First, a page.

Planning for Life

7 Reasons to Create a Family Protection Trust, and 4 Not To

Posted by Harry S. Margolis on September 26, 2017

By Harry S. Margolis

The other day I met with a husband and wife and their adult son to discuss the parents' estate plan. We discussed tax planning, avoiding probate and steps to provide for financial management if either or both spouses become incapacitated.iStock-629864928.jpg

Then I told the son that he and his sister have a choice. When they inherit from their parents they can either have everything distributed outright to them or have it remain in trust for their benefit. We call these "family protection trusts." As I explained to the son, family protection trusts provide the following benefits:

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Topics: Estate Planning, trusts

If Your Trust Isn't Working, Don't Recant, Decant

Posted by Harry S. Margolis on September 19, 2017

By Harry S. Margolis

Two recent cases decided by the Supreme Judicial Court, Morse v. Kraft (466 Mass. 92, 2013) and Ferri v. Powell-Ferri (476 Mass. 651, 2017), have confirmed and arugably expanded the power of trustees to transfer trust assets to new trusts to better carry out the goals of the trust grantors in creating the trusts in the first place. iStock-177700114.jpgThe Ferri case permitted the trustee to transfer funds into a new, more restrictive trust even though the trust beneficiary had the right to withdraw the funds from the original trust, since the trustee had the power to distribute the funds to other beneficiaries.

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Topics: MassHealth, MassHealth planning, trusts

Should My Lawyer Be a Member of NAEPC, AAEPA, ACTEC, NAELA, etc.?

Posted by Harry S. Margolis on September 12, 2017

By Harry S. Margolis

A financial planner recently asked me the following:

Second, because this question comes up from time to time, what organization of estate planning attorneys do you recommend I use as a general resource?  I just googled "estate planning attorney organizations", but I found several:

  • NAEPClogo.png
  • AAEPA
  • ACTEC
  • NNEPA
  • NAELA
  • AATEELA

Which one should I start with?  Assume the clients have assets of $1-$3M - not enough to worry about federal estate taxes, but big enough to be somewhat complicated, and definitely worth updating the will, doing the business and health care POAs, etc.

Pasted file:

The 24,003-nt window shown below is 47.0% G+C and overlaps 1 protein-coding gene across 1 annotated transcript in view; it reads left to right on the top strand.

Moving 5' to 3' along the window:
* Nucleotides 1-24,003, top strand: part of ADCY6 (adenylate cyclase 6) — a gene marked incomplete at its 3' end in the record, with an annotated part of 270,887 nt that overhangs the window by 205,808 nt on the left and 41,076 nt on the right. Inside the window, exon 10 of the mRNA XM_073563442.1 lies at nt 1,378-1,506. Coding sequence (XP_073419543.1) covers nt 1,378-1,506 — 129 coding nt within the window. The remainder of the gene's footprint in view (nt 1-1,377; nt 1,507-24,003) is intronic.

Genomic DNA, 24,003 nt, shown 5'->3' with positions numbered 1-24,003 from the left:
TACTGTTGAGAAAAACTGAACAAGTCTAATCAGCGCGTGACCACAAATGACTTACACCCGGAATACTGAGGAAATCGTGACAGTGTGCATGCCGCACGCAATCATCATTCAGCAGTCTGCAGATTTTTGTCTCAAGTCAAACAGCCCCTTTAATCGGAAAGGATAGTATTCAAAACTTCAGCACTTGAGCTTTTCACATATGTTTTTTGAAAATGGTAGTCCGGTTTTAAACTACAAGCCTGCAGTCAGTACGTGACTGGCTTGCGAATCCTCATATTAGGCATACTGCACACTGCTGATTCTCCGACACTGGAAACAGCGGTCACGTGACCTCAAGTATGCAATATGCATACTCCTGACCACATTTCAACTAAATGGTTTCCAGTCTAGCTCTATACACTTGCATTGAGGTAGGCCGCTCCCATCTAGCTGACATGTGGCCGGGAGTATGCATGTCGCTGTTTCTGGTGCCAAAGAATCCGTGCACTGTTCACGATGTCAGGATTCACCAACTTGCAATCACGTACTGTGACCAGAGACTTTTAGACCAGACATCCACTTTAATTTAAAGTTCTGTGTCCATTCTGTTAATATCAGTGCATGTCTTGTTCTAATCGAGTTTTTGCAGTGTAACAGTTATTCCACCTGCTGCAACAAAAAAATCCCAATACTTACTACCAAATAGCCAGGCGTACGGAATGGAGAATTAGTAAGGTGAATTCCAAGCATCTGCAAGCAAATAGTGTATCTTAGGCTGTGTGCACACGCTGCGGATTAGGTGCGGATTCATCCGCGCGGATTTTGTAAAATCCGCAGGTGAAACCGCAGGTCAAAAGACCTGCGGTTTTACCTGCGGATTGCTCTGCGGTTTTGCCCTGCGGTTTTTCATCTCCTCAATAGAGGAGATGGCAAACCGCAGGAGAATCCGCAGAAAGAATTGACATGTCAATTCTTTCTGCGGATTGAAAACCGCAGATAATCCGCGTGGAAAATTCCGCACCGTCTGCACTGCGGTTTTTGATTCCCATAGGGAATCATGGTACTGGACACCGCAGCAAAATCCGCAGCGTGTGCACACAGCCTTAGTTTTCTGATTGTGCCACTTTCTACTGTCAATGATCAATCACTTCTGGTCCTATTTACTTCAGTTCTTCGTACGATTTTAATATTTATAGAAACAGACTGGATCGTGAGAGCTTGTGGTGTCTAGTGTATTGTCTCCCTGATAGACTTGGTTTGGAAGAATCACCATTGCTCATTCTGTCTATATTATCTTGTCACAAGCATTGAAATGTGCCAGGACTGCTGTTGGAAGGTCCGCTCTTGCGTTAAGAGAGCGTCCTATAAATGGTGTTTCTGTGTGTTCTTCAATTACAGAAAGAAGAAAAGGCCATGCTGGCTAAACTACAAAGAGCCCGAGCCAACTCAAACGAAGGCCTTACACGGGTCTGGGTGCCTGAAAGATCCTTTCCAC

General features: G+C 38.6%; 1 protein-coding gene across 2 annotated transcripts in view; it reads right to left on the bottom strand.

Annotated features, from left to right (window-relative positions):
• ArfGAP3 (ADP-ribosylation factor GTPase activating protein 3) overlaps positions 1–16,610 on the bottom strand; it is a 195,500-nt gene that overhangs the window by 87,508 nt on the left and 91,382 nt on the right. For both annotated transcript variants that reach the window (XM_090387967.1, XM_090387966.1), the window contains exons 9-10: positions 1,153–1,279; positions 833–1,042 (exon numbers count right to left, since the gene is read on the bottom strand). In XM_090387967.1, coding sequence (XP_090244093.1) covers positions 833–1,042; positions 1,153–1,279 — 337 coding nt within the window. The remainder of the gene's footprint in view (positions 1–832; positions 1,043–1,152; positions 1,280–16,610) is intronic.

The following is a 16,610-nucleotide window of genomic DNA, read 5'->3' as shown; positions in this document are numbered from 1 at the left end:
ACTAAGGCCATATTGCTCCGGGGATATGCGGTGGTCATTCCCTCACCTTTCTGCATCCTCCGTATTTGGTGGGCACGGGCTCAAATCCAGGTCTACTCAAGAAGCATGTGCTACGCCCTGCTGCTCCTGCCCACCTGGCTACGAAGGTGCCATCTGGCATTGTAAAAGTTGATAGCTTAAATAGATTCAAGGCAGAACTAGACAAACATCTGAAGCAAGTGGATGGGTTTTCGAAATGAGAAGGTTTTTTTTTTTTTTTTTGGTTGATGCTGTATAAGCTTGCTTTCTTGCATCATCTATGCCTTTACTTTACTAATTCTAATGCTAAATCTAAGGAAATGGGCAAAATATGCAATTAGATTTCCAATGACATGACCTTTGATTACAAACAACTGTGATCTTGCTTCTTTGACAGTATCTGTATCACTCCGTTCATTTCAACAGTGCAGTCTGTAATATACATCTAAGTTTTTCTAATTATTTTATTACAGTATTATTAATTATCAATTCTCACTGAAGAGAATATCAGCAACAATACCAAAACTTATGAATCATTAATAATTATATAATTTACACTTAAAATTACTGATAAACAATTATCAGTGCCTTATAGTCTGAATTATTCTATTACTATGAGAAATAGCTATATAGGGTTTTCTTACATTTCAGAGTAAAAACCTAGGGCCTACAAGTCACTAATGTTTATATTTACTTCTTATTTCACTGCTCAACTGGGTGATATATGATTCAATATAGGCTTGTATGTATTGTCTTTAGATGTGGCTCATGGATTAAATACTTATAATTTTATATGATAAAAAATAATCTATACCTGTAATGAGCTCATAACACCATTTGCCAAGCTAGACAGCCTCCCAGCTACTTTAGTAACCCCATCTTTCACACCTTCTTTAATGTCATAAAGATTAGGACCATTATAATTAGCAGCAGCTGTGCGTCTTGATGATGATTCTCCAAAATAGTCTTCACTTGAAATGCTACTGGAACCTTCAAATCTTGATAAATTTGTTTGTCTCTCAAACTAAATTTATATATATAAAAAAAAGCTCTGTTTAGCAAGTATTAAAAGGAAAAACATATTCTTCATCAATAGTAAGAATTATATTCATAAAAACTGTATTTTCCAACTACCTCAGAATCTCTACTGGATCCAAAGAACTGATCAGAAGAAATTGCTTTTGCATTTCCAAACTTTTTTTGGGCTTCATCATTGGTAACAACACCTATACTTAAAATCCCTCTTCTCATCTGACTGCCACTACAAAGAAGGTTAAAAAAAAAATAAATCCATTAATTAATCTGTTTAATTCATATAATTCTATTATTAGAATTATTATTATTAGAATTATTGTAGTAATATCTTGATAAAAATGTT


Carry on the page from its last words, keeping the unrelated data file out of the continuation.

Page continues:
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Topics: Estate Planning, Legal profession

Are You Aging Wisely? Advice From Those Walking the Path

Posted by Harry S. Margolis on September 5, 2017

By Harry S. Margolis

A local psychologist (formerly a lawyer) and her 97-year-old father have recently published an inspiring volume, Aging Wisely . . . Wisdom of Our Elders, 128414173X.jpgof more than 100 essays, and a few poems, by 73 contributors commenting on what they've learned, sometimes painfully, during their lives. Irving I. Silverman and Ellen Beth Siegel divide the selections into 19 parts, including Life Stories, Using Internal Strengths, Work and Retirement, The Meanings of Success, and Coping with Losses.

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Topics: Aging Population, aging

Why Are Legal Documents So Long?

Posted by Harry S. Margolis on August 29, 2017

By Harry S. Margolis

Have you ever wondered why legal documents are so long and why they contain so much gobbledygook? For instance why are wills called "Last Will and Testament" rather than simply "My Will"? And speaking of that, what's a "testament"?fountain-pen-pocket-watch-on-a-last-will-and-testament-picture-id589584162.jpg

Why do durable powers of attorney go on for five pages when they could just say:

I appoint my son, Joe, to handle my finances and legal matters in the event I become incapacitated.

And what's with this word "durable"?

And have you ever seen a legal release? They're the worst.